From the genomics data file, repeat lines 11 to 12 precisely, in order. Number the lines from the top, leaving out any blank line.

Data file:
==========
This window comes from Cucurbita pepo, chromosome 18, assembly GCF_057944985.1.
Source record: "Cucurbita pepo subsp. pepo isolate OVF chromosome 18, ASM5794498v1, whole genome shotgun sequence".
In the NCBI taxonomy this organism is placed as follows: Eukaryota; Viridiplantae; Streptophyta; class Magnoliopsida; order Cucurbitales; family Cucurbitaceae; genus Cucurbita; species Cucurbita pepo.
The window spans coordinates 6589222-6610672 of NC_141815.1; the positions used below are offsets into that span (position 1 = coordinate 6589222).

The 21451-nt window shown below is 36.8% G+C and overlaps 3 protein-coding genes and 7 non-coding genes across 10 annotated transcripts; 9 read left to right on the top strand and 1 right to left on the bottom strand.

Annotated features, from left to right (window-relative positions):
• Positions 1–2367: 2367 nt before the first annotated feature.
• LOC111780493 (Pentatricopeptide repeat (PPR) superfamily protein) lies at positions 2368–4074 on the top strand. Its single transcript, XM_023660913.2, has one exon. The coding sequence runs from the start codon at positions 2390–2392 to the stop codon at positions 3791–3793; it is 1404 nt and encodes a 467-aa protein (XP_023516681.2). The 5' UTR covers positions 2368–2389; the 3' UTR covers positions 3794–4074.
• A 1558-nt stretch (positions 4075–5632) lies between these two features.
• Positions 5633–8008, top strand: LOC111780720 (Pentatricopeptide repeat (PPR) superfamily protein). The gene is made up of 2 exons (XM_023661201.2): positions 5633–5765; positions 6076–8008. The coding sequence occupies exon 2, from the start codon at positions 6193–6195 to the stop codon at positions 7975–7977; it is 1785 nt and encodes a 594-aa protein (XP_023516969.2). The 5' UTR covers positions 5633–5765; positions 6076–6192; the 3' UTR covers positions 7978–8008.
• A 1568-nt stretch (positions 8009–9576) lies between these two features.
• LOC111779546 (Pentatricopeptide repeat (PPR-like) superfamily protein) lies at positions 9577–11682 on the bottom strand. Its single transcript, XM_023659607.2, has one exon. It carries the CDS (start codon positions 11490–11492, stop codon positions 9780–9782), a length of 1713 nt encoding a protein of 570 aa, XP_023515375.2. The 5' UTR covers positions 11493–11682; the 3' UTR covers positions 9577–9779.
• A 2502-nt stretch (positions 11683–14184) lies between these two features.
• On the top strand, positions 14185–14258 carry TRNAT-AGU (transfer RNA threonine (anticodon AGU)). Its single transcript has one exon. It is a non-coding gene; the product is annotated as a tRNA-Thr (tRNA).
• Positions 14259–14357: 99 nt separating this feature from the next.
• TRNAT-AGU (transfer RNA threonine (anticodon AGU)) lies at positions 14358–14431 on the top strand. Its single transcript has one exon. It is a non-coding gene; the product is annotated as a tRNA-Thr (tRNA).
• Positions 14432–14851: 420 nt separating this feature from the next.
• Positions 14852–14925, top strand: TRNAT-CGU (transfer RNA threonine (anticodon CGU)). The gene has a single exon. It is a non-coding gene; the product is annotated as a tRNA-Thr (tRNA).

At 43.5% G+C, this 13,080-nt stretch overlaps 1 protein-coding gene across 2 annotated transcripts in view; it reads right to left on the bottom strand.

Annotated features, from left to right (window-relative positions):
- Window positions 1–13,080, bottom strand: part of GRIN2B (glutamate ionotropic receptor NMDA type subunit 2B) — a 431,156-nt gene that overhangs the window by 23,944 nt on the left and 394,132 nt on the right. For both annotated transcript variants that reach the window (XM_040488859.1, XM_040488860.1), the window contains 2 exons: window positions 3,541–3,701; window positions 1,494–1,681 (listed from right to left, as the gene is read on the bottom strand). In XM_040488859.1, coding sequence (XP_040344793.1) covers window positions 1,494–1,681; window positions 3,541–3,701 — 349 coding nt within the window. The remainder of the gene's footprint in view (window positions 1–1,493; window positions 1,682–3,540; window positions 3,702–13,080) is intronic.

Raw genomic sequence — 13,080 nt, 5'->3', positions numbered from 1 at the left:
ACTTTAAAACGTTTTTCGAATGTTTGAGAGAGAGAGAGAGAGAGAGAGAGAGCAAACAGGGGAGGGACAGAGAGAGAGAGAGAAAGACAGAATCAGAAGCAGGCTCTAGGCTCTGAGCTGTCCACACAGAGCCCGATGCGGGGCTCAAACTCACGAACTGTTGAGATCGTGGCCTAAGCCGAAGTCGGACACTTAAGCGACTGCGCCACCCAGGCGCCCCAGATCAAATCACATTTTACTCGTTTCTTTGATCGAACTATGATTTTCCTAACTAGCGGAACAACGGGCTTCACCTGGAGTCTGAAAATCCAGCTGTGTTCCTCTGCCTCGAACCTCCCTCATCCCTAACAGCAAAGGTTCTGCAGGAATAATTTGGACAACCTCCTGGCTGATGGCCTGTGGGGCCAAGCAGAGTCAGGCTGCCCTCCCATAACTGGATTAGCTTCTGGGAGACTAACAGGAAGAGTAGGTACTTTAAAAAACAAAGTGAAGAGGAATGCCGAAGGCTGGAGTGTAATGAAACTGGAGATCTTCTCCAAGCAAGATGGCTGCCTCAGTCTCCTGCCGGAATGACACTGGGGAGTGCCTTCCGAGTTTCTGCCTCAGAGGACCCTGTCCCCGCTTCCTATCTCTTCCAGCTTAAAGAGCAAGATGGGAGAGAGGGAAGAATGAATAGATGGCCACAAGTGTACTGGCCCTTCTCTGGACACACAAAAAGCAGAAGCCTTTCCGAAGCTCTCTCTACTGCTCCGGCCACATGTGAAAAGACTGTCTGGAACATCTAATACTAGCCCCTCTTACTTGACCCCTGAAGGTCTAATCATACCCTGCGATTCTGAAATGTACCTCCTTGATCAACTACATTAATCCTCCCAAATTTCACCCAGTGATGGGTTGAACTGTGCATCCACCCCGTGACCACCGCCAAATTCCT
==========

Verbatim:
• A 1568-nt stretch (positions 8009–9576) lies between these two features.
• LOC111779546 (Pentatricopeptide repeat (PPR-like) superfamily protein) lies at positions 9577–11682 on the bottom strand. Its single transcript, XM_023659607.2, has one exon. It carries the CDS (start codon positions 11490–11492, stop codon positions 9780–9782), a length of 1713 nt encoding a protein of 570 aa, XP_023515375.2. The 5' UTR covers positions 11493–11682; the 3' UTR covers positions 9577–9779.